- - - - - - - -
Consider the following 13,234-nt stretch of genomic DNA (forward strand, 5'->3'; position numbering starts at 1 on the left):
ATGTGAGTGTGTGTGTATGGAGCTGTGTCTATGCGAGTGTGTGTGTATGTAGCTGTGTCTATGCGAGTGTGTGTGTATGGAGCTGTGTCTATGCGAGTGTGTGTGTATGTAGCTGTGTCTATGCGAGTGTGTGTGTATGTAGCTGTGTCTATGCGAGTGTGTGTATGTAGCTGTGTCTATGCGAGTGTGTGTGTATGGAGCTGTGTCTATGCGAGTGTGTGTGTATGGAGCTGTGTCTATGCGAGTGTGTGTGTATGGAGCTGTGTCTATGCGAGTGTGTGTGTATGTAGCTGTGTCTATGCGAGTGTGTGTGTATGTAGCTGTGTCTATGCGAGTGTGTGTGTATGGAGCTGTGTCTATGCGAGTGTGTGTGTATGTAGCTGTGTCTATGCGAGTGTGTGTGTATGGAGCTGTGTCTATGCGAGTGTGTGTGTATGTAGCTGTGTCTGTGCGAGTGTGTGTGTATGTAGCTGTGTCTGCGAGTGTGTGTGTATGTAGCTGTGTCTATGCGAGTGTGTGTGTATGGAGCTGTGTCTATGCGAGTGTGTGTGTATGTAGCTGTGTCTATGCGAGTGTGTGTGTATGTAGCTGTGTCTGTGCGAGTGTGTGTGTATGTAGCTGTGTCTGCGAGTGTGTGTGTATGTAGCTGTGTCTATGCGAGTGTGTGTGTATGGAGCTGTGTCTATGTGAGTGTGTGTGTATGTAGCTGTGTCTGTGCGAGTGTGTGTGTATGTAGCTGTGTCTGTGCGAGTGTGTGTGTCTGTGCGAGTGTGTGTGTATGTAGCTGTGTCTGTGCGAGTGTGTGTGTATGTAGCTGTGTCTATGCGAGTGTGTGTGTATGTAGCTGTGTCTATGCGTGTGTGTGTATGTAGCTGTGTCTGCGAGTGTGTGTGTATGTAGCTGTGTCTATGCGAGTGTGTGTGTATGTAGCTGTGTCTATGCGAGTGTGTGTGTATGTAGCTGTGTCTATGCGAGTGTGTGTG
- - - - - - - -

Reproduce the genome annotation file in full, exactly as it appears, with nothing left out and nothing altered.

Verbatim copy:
Consider the following 13,234-nt stretch of genomic DNA (forward strand, 5'->3'; position numbering starts at 1 on the left):
ATGTGAGTGTGTGTGTATGGAGCTGTGTCTATGCGAGTGTGTGTGTATGTAGCTGTGTCTATGCGAGTGTGTGTGTATGGAGCTGTGTCTATGCGAGTGTGTGTGTATGTAGCTGTGTCTATGCGAGTGTGTGTGTATGTAGCTGTGTCTATGCGAGTGTGTGTATGTAGCTGTGTCTATGCGAGTGTGTGTGTATGGAGCTGTGTCTATGCGAGTGTGTGTGTATGGAGCTGTGTCTATGCGAGTGTGTGTGTATGGAGCTGTGTCTATGCGAGTGTGTGTGTATGTAGCTGTGTCTATGCGAGTGTGTGTGTATGTAGCTGTGTCTATGCGAGTGTGTGTGTATGGAGCTGTGTCTATGCGAGTGTGTGTGTATGTAGCTGTGTCTATGCGAGTGTGTGTGTATGGAGCTGTGTCTATGCGAGTGTGTGTGTATGTAGCTGTGTCTGTGCGAGTGTGTGTGTATGTAGCTGTGTCTGCGAGTGTGTGTGTATGTAGCTGTGTCTATGCGAGTGTGTGTGTATGGAGCTGTGTCTATGCGAGTGTGTGTGTATGTAGCTGTGTCTATGCGAGTGTGTGTGTATGTAGCTGTGTCTGTGCGAGTGTGTGTGTATGTAGCTGTGTCTGCGAGTGTGTGTGTATGTAGCTGTGTCTATGCGAGTGTGTGTGTATGGAGCTGTGTCTATGTGAGTGTGTGTGTATGTAGCTGTGTCTGTGCGAGTGTGTGTGTATGTAGCTGTGTCTGTGCGAGTGTGTGTGTCTGTGCGAGTGTGTGTGTATGTAGCTGTGTCTGTGCGAGTGTGTGTGTATGTAGCTGTGTCTATGCGAGTGTGTGTGTATGTAGCTGTGTCTATGCGTGTGTGTGTATGTAGCTGTGTCTGCGAGTGTGTGTGTATGTAGCTGTGTCTATGCGAGTGTGTGTGTATGTAGCTGTGTCTATGCGAGTGTGTGTGTATGTAGCTGTGTCTATGCGAGTGTGTGTG